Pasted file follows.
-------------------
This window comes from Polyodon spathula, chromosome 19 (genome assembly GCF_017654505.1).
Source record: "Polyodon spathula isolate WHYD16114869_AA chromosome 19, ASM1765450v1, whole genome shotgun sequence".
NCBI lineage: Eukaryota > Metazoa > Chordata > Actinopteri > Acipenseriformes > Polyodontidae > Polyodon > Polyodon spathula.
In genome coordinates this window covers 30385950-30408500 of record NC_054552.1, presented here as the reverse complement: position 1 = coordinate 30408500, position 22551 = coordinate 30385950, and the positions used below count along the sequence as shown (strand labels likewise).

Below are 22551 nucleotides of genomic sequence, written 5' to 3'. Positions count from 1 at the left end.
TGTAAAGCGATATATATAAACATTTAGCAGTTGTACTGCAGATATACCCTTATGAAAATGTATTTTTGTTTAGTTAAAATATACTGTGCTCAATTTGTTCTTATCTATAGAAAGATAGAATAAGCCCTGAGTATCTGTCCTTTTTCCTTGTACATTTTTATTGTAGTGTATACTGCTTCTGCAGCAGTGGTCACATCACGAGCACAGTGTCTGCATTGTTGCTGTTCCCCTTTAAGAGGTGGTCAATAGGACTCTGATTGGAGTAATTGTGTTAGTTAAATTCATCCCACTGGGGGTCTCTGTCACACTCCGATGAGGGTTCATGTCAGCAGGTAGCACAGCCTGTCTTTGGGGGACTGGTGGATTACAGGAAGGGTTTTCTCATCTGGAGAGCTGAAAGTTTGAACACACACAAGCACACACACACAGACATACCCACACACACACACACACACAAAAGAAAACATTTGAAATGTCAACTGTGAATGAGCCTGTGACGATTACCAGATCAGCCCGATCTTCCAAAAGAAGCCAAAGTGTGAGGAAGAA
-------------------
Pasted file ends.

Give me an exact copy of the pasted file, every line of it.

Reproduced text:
This window comes from Polyodon spathula, chromosome 19 (genome assembly GCF_017654505.1).
Source record: "Polyodon spathula isolate WHYD16114869_AA chromosome 19, ASM1765450v1, whole genome shotgun sequence".
NCBI lineage: Eukaryota > Metazoa > Chordata > Actinopteri > Acipenseriformes > Polyodontidae > Polyodon > Polyodon spathula.
In genome coordinates this window covers 30385950-30408500 of record NC_054552.1, presented here as the reverse complement: position 1 = coordinate 30408500, position 22551 = coordinate 30385950, and the positions used below count along the sequence as shown (strand labels likewise).

Below are 22551 nucleotides of genomic sequence, written 5' to 3'. Positions count from 1 at the left end.
TGTAAAGCGATATATATAAACATTTAGCAGTTGTACTGCAGATATACCCTTATGAAAATGTATTTTTGTTTAGTTAAAATATACTGTGCTCAATTTGTTCTTATCTATAGAAAGATAGAATAAGCCCTGAGTATCTGTCCTTTTTCCTTGTACATTTTTATTGTAGTGTATACTGCTTCTGCAGCAGTGGTCACATCACGAGCACAGTGTCTGCATTGTTGCTGTTCCCCTTTAAGAGGTGGTCAATAGGACTCTGATTGGAGTAATTGTGTTAGTTAAATTCATCCCACTGGGGGTCTCTGTCACACTCCGATGAGGGTTCATGTCAGCAGGTAGCACAGCCTGTCTTTGGGGGACTGGTGGATTACAGGAAGGGTTTTCTCATCTGGAGAGCTGAAAGTTTGAACACACACAAGCACACACACACAGACATACCCACACACACACACACACACAAAAGAAAACATTTGAAATGTCAACTGTGAATGAGCCTGTGACGATTACCAGATCAGCCCGATCTTCCAAAAGAAGCCAAAGTGTGAGGAAGAA